But even if drinking is a normal part of development for many teenagers, taking it to the extreme by binging can be potentially very dangerous. Teens may not be aware of the symptoms of alcohol poisoning, which can affect basic bodily functions including heart rate and breathing, occasionally to the point of being deadly. Then there are the risks of injury, seriously impaired decision making, physical or sexual assault, and the impeded development of still maturing brains.3 “Underage Drinking.” National Institute on Alcohol Abuse and Alcoholism. Accessed 27 September 2013. http://www.niaaa.nih.gov/alcohol-health/special-populations-co-occurring-disorders/underage-drinking On top of all that, a 2010 study at Loyola University in Chicago, Illinois found that binge drinking increases a teen’s vulnerability to developing a mood disorder such as depression or anxiety later in life.4 “Binge-drinking teens may be risking future depression.” Eureka Alert. 15 November 2010. Accessed 27 September 2013. http://www.eurekalert.org/pub_releases/2010-11/luhs-btm110210.php
And don’t think that binge drinking is just some rite of passage for the very young. Apparently, although the numbers are a little lower, as many as one in six adults over the age of 35 admits to binge drinking about four times each month, according to a 2012 survey conducted by the Centers for Disease Control and Prevention in Atlanta.5 “Binge Drinking.” Centers for Disease Control and Prevention. 7 November 2012. Accessed 27 September 2013. http://www.cdc.gov/alcohol/fact-sheets/binge-drinking.htm So if you know that your teenager–or anyone else you are close with, for that matter–has a drinking problem that involves nights of binging, do whatever you can to convince them to cut back on their consumption or even enter a program that can help them cut back or quit. The short-term and long-term health risks are not at all worth the few hours of “fun.”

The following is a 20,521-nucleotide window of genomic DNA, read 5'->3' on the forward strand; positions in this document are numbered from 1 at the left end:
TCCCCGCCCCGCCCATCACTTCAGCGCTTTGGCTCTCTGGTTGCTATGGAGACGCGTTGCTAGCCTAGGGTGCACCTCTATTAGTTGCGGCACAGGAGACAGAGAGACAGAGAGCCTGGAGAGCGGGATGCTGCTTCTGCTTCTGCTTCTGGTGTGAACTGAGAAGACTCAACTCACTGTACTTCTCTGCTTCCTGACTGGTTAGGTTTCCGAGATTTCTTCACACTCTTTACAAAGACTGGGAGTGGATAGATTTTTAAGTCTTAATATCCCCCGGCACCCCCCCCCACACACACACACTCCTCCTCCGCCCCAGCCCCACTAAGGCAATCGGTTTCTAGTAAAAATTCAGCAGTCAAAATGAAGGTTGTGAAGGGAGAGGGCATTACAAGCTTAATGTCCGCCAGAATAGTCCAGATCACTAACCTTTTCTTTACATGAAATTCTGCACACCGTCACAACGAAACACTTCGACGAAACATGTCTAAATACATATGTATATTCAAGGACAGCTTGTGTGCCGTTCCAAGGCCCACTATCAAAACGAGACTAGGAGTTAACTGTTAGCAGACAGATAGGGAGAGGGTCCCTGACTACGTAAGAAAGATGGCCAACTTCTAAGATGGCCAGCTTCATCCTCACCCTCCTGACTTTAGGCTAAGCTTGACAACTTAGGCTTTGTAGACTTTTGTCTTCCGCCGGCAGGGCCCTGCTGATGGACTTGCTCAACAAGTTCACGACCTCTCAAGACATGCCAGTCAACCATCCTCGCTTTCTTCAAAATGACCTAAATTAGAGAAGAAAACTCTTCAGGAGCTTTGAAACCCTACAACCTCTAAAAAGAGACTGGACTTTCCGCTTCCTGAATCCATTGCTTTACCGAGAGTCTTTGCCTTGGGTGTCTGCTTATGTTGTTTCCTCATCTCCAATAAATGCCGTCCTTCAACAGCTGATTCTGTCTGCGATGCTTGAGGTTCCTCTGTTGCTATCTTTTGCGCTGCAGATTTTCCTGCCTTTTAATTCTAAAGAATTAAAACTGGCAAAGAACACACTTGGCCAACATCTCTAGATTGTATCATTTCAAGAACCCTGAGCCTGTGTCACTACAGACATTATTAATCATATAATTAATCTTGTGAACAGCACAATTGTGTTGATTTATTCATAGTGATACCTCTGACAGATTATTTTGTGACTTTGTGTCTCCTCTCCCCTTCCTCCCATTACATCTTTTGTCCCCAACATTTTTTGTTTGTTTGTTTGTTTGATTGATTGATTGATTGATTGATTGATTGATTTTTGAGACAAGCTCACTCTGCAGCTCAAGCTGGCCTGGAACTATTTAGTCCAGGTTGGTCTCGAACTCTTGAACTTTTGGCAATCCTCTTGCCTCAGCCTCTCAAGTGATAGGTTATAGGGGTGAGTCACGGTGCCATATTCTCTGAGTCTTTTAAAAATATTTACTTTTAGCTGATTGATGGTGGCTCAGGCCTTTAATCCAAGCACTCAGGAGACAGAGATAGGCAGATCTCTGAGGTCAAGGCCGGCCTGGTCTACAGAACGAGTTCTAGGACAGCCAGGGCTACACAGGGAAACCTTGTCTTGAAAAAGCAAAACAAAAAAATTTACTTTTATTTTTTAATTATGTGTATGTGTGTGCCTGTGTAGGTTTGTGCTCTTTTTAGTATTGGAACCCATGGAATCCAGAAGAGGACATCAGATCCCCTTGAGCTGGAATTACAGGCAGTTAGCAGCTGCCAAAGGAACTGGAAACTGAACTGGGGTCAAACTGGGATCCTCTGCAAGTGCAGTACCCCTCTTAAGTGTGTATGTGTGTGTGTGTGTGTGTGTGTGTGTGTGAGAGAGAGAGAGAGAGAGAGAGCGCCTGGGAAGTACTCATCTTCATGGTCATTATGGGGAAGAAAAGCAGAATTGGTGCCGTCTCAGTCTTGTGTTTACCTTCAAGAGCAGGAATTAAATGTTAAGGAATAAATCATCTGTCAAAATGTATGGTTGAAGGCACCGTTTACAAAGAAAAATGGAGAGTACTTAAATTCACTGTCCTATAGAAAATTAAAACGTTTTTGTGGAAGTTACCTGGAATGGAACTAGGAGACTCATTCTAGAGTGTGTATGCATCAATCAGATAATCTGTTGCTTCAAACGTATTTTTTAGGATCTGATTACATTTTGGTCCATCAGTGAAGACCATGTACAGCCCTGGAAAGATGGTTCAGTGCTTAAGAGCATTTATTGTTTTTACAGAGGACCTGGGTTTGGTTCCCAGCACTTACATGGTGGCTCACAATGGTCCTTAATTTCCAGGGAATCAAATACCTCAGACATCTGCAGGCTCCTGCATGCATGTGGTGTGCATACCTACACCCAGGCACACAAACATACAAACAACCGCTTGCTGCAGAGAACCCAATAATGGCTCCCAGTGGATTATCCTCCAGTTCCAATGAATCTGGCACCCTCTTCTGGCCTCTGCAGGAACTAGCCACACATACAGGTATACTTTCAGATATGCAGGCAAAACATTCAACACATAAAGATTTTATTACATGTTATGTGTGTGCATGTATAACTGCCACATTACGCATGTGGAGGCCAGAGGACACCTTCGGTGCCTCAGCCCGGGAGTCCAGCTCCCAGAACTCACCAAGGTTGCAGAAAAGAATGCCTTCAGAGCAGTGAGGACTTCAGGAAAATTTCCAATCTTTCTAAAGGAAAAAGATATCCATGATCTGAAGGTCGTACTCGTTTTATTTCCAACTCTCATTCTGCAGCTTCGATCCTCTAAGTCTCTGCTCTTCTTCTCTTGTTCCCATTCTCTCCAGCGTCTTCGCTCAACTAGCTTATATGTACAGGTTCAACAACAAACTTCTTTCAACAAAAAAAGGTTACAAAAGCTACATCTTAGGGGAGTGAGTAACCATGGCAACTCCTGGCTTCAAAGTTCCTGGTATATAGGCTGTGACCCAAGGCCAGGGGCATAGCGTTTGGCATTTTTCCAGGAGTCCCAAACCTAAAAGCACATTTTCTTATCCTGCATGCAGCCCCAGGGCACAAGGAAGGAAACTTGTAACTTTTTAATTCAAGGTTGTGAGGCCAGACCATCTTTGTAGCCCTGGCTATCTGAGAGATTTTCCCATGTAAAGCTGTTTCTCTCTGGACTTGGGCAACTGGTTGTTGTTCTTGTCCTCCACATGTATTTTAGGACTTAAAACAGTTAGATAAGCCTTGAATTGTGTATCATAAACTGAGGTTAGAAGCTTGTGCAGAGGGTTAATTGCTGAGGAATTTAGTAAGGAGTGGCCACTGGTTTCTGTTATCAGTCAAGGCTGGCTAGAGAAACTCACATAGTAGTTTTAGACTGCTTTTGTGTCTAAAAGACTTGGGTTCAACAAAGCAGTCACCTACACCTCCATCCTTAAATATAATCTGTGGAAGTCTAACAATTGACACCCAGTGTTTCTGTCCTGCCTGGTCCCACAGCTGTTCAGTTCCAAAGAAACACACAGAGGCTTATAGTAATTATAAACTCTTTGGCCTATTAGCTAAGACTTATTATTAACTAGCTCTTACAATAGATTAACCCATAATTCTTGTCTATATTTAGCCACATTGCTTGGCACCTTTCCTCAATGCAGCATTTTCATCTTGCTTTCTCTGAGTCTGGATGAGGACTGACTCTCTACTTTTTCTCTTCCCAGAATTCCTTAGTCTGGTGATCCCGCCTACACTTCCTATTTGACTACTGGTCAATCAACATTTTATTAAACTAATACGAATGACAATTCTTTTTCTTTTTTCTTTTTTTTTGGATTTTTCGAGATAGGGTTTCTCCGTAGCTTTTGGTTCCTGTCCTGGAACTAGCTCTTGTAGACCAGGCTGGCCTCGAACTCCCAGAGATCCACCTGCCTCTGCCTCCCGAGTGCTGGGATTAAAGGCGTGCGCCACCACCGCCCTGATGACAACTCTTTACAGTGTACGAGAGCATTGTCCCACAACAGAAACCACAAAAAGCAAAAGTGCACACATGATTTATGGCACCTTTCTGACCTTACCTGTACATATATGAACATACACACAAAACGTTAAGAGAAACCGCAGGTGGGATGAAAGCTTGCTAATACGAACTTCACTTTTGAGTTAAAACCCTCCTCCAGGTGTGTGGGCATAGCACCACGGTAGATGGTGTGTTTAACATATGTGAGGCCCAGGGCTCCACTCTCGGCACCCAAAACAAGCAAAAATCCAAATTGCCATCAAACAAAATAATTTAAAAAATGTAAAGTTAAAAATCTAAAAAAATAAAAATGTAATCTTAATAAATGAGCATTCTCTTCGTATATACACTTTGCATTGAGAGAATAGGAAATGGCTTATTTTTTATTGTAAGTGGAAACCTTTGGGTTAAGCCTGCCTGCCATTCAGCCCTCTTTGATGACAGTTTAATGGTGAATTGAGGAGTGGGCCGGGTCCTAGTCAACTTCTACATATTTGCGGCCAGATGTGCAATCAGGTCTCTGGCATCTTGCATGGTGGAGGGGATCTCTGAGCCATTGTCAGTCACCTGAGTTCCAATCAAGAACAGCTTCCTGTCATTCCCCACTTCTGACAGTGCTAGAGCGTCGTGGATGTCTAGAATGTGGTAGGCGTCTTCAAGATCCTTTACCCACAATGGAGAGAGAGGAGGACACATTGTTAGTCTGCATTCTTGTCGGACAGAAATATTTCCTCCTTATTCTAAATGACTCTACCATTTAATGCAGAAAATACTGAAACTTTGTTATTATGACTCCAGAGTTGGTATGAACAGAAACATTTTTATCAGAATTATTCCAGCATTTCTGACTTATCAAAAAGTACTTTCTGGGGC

References [ + ]
|1.||↑||Tanner, Lindsey. “One in 10 High School Seniors Reports ‘Extreme Binge Drinking’.” ABC News. 16 September 2013. Accessed 26 September 2013. http://abcnews.go.com/Health/wireStory/extreme-binge-drinking-uncommon-high-school-20272768|
|2.||↑||“Defending the Minimum Legal Drinking Age Law.” Healthy Communities Healthy Youth. Accessed 27 September 2013. http://www.gvhp.org/Portals/0/docs/HCTC%20Defending%20the%20Minimum%20Legal%20Drinking%20Age%20Law.pdf|
|3.||↑||“Underage Drinking.” National Institute on Alcohol Abuse and Alcoholism. Accessed 27 September 2013. http://www.niaaa.nih.gov/alcohol-health/special-populations-co-occurring-disorders/underage-drinking|
|4.||↑||“Binge-drinking teens may be risking future depression.” Eureka Alert. 15 November 2010. Accessed 27 September 2013. http://www.eurekalert.org/pub_releases/2010-11/luhs-btm110210.php|
|5.||↑||“Binge Drinking.” Centers for Disease Control and Prevention. 7 November 2012. Accessed 27 September 2013. http://www.cdc.gov/alcohol/fact-sheets/binge-drinking.htm|